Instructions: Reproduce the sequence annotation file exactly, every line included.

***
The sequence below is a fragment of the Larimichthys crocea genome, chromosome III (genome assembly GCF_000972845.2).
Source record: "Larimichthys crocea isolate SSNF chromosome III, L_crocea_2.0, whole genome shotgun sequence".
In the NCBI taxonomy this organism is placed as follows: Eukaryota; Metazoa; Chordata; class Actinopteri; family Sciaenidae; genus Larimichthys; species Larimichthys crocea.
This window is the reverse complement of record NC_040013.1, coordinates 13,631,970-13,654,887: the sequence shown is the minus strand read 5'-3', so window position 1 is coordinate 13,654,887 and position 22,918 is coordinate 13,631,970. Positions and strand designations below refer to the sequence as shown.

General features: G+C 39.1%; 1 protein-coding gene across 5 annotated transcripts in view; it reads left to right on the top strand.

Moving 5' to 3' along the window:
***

The sequence below is a fragment of the Larimichthys crocea genome, chromosome III (genome assembly GCF_000972845.2).
Source record: "Larimichthys crocea isolate SSNF chromosome III, L_crocea_2.0, whole genome shotgun sequence".
In the NCBI taxonomy this organism is placed as follows: Eukaryota; Metazoa; Chordata; class Actinopteri; family Sciaenidae; genus Larimichthys; species Larimichthys crocea.
This window is the reverse complement of record NC_040013.1, coordinates 13,631,970-13,654,887: the sequence shown is the minus strand read 5'-3', so window position 1 is coordinate 13,654,887 and position 22,918 is coordinate 13,631,970. Positions and strand designations below refer to the sequence as shown.

General features: G+C 39.1%; 1 protein-coding gene across 5 annotated transcripts in view; it reads left to right on the top strand.

Moving 5' to 3' along the window: